Trucks on the highway

Mobile in car video system: advanced telematics

Published on May 13, 2016 in Marketplace by Andrew Williams |  2 minute read

While telematics tells you what happened, mobile video tells you why. Learn how an in car video systems help fleets reduce risk and keep drivers safe.

Mobile video technology has emerged as a powerful tool for fleet operators to maximize the value received from telematics. While telematics tells what happened on the road, video helps explain why. If you don’t have an in car video system for your drivers, now is the time to start researching.


See also: Video intelligence: Unbiased witness for fleets

Benefits of the in car video system

In-vehicle video camera systems deliver four powerful benefits to fleet operators:

  • Better Driver Risk Management
  • Accident Management
  • Operational Effectiveness
  • In-Cab Safety

Better Driver Risk Management — The best Driver Risk Management (DRM) programs now incorporate event video to isolate the root causes of driving behavior and provide better coaching during training sessions. Telematics data identifies good and bad driving based on data points like speed, hard turning, acceleration and others. Video then isolates the specific driving habits that cause the risky behaviors. Are harsh braking events caused by following too close or by distracted driving? Video also motivates better in-cab performance, dramatically reducing the frequency and severity of critical incidents.


Accident Management — Timely video evidence of critical incidents and accidents, called “first notification of loss (FNOL)” by insurers, helps exonerates drivers and fleet directors in personal injury cases, and criminal or regulatory prosecutions. Even when the driver is at fault, FNOL reduces the cost of insurance processing and payouts by up to 40%, keeping your premiums in check.


Operational effectiveness — The real-time situational awareness provided by an in car video system helps refine operations, improve customer relations and increase profitability. Did complications at the customer site impede delivery? Was the driver off-route for personal or professional reasons? Are road, weather, traffic or other route conditions impacting fuel consumption and vehicle wear and tear?


In-Cab Safety — According to the U.S. Department of Labor, “Every 12 minutes someone dies in a motor vehicle crash, every 10 seconds an injury occurs and every 5 seconds a crash occurs. Work-related vehicle incidents can be very costly to employers and drivers. In cab monitoring can help employers reduce risk and keep drivers and passengers safe.



See also: Fleet camera and video features explained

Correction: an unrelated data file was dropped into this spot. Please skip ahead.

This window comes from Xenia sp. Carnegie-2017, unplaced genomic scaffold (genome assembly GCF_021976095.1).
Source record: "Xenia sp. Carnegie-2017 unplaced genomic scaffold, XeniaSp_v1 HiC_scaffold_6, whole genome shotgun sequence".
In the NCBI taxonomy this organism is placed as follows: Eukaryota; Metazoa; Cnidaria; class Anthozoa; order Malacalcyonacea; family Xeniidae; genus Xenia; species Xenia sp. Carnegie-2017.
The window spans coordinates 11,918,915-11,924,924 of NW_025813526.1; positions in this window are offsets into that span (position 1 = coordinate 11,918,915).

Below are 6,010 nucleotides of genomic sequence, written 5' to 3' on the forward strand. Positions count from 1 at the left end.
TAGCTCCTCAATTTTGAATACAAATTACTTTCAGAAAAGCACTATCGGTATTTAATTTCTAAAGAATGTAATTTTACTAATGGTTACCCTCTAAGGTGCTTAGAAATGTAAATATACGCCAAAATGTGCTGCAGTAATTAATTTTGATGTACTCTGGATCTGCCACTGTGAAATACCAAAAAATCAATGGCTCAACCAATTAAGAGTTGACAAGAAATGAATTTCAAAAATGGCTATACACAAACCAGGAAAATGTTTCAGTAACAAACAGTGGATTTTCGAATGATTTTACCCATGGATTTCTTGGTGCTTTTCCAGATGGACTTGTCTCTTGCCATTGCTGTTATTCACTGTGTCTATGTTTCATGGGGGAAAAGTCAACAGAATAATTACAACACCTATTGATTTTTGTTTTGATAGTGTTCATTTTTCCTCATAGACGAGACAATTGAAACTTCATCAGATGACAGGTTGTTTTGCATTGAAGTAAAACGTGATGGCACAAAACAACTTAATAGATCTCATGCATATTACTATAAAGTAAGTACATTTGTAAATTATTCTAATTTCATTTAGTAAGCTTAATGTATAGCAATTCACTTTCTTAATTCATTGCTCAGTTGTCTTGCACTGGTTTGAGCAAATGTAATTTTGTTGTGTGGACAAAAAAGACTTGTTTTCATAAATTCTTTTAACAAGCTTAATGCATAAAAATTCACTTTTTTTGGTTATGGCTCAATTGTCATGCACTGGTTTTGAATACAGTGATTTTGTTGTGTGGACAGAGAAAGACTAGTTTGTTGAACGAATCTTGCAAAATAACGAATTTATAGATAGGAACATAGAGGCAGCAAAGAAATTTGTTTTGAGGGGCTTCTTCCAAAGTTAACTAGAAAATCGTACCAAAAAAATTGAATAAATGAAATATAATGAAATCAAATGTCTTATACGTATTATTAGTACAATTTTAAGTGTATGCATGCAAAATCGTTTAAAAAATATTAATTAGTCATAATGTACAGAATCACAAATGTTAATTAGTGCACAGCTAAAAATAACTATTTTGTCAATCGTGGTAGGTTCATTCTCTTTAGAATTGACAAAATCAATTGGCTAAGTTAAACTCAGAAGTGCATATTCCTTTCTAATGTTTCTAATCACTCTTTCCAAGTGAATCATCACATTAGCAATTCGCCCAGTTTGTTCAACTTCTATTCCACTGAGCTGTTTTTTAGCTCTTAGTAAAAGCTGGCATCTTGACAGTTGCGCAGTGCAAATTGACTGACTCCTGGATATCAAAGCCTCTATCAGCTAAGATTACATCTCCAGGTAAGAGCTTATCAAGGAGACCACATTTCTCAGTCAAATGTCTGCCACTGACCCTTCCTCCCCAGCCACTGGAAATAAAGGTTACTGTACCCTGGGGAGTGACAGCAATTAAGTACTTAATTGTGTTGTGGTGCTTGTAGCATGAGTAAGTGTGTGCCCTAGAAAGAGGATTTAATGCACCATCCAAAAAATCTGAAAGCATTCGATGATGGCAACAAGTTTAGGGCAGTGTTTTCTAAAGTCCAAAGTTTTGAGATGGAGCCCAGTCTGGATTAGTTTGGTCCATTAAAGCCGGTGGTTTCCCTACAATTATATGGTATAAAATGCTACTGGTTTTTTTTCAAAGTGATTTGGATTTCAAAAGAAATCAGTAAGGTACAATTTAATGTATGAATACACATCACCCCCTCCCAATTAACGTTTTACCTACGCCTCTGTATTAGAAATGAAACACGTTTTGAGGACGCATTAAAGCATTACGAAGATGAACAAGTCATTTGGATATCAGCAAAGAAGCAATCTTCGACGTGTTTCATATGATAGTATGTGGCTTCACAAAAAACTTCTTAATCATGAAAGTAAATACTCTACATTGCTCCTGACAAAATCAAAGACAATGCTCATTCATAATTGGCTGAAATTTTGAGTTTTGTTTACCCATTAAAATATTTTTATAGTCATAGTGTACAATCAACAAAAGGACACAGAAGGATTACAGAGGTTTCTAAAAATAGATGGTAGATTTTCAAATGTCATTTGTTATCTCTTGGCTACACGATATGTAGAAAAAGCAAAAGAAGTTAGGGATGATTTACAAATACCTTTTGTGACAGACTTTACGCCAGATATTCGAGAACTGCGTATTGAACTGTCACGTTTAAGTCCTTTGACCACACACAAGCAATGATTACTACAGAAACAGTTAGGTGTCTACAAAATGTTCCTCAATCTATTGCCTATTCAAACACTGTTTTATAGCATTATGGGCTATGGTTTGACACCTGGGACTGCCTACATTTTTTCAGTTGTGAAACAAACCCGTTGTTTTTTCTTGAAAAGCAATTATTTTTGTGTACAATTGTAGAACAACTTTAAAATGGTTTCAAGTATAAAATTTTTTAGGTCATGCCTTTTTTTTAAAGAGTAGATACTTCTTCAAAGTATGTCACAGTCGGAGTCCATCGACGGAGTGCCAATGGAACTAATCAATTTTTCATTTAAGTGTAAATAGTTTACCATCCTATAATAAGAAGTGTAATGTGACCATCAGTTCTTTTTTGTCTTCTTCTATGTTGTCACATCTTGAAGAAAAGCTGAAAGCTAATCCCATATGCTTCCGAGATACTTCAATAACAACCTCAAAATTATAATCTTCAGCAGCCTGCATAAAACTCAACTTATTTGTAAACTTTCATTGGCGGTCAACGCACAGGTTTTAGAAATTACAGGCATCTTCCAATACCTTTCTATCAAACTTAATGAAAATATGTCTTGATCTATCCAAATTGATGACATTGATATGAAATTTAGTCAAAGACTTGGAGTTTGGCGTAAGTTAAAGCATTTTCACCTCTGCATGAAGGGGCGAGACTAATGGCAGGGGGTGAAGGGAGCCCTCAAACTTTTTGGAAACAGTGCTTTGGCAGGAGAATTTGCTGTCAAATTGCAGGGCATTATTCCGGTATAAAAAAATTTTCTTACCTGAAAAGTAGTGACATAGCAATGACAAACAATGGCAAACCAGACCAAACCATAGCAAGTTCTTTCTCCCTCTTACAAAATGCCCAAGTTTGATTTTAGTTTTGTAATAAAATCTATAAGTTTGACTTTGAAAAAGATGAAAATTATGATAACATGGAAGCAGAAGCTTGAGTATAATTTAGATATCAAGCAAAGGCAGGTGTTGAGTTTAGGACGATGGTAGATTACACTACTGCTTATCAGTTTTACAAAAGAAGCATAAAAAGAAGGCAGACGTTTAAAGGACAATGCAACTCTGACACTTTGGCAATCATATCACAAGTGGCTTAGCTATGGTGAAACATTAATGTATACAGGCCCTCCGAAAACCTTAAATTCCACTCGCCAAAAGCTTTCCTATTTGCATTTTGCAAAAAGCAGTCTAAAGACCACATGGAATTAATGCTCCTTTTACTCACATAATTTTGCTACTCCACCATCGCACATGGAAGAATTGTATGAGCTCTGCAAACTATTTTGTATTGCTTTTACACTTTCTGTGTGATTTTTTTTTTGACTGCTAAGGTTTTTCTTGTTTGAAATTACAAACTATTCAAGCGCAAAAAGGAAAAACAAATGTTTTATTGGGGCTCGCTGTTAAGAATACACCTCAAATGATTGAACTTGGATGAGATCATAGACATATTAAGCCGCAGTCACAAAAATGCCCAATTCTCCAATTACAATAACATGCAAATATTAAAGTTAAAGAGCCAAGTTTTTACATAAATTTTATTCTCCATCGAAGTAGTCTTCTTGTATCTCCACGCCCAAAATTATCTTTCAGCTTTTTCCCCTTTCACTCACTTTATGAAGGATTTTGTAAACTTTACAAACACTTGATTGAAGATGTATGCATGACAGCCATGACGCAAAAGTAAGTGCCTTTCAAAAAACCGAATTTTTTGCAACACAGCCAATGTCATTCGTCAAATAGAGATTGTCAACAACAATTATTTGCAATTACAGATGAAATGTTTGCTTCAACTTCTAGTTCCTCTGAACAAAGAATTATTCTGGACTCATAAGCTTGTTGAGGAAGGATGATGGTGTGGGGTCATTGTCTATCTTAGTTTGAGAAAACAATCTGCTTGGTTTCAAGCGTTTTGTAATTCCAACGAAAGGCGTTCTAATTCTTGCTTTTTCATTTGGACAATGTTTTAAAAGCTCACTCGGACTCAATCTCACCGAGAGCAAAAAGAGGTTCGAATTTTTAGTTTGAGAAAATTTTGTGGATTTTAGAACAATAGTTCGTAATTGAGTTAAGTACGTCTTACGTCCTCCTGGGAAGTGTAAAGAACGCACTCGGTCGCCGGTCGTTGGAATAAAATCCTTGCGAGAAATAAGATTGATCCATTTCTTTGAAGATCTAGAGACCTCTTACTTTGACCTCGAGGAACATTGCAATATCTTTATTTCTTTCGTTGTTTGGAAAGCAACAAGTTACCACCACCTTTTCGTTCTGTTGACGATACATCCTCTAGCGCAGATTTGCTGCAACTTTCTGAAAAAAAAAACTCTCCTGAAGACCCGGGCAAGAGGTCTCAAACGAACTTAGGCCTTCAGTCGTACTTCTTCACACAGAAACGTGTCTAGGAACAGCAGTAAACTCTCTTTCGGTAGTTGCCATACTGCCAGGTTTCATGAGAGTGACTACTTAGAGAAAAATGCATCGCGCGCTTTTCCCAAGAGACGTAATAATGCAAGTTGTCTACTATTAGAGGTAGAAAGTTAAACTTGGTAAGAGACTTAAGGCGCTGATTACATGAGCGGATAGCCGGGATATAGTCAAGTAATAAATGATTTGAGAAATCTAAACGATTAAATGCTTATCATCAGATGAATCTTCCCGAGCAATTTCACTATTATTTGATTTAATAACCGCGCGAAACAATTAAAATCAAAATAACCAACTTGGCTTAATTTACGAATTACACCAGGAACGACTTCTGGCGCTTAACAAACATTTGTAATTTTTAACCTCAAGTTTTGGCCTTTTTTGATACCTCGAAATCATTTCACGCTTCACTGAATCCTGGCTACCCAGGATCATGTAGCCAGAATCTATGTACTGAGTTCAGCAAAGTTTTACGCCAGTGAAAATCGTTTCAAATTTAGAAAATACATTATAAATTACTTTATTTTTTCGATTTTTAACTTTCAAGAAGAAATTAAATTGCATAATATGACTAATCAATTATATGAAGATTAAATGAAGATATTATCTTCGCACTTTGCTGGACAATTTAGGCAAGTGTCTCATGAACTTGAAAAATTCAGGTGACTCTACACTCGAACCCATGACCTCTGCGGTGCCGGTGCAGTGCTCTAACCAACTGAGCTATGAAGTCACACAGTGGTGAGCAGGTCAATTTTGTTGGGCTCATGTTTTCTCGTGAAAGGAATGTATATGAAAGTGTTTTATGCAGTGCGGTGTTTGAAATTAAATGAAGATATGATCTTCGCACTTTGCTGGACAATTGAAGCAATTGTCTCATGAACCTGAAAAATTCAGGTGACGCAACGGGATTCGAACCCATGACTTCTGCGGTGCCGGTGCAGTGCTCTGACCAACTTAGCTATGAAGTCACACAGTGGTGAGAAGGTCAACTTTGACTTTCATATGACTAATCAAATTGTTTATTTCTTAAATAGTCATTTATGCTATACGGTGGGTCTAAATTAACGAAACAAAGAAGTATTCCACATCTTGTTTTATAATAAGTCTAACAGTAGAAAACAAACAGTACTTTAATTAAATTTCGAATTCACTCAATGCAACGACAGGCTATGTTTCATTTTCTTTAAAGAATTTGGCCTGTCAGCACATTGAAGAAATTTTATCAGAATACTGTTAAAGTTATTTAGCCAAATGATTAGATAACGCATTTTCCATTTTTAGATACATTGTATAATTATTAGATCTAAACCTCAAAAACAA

How to choose a mobile video solution

So how do you decide on the mobile video solution that is right for your fleet?


Five essential features to look for when considering mobile video solutions:

  1. Clip-to-Cloud — The best solutions send video clips automatically to the cloud when an incident occurs. This secures the video evidence from tampering, and enables immediate clip viewing and response from fleet managers. Basic digital video recorder (DVR) dash cameras only record internally, with no capacity for real-time notification or response from fleet managers.
  2. Data Management — Automatic incident clip storage and archiving from all vehicles in the fleet is essential. DVR dash cameras require manual daily downloading from each camera in the fleet and an ongoing commitment to catalogue and archive the video on the company server – a cumbersome and inefficient option for mid to large sized fleets.
  3. Customized Camera Configurations — The ability to add additional cameras, and mount them in positions that best suit the data requirements. Single camera solutions – or fix position cameras with road and cab-facing cameras in a single housing – limit the opportunity for fleets to capture the data most relevant to their needs.
  4. Unlimited Access to Your Video Data — A readily accessible and easy to use portal for fleet managers to access and browse video, and ‘live view’ situations when necessary. Surprisingly, some mobile video providers claim ownership over all customer-generated video. They generate reporting based on this video, but restrict fleet customers from independently accessing or viewing their video on their own.
  5. Data Integration — Effective integration of video with data from the existing telematics system. This enables the use of any telematics event – including those generated by accelerometers, geo-fences, GPS, speed and others – to ‘trigger’ video clip capture.

Video telematics promises to dramatically improve the way fleets operate. To fulfil this promise, make sure you clearly identify the expected benefits and select the right solution to meet your short and long term goals.

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Geotab's blog posts are intended to provide information and encourage discussion on topics of interest to the telematics community at large. Geotab is not providing technical, professional or legal advice through these blog posts. While every effort has been made to ensure the information in this blog post is timely and accurate, errors and omissions may occur, and the information presented here may become out-of-date with the passage of time.

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